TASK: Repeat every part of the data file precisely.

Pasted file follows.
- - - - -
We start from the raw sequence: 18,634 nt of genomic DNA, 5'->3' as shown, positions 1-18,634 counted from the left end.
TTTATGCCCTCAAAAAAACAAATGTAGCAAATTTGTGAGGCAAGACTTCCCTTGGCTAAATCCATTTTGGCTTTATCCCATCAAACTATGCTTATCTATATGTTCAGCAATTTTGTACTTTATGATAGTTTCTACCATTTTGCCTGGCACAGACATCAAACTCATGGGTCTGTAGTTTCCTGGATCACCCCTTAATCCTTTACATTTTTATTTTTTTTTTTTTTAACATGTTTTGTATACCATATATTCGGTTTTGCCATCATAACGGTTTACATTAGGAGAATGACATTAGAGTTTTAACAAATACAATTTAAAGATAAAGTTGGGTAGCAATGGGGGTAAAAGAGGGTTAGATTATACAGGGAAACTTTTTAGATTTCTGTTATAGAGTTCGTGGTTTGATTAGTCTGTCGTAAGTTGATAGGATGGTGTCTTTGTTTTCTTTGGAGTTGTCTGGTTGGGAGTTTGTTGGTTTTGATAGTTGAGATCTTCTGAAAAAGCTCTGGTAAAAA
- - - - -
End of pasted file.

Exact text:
We start from the raw sequence: 18,634 nt of genomic DNA, 5'->3' as shown, positions 1-18,634 counted from the left end.
TTTATGCCCTCAAAAAAACAAATGTAGCAAATTTGTGAGGCAAGACTTCCCTTGGCTAAATCCATTTTGGCTTTATCCCATCAAACTATGCTTATCTATATGTTCAGCAATTTTGTACTTTATGATAGTTTCTACCATTTTGCCTGGCACAGACATCAAACTCATGGGTCTGTAGTTTCCTGGATCACCCCTTAATCCTTTACATTTTTATTTTTTTTTTTTTTAACATGTTTTGTATACCATATATTCGGTTTTGCCATCATAACGGTTTACATTAGGAGAATGACATTAGAGTTTTAACAAATACAATTTAAAGATAAAGTTGGGTAGCAATGGGGGTAAAAGAGGGTTAGATTATACAGGGAAACTTTTTAGATTTCTGTTATAGAGTTCGTGGTTTGATTAGTCTGTCGTAAGTTGATAGGATGGTGTCTTTGTTTTCTTTGGAGTTGTCTGGTTGGGAGTTTGTTGGTTTTGATAGTTGAGATCTTCTGAAAAAGCTCTGGTAAAAA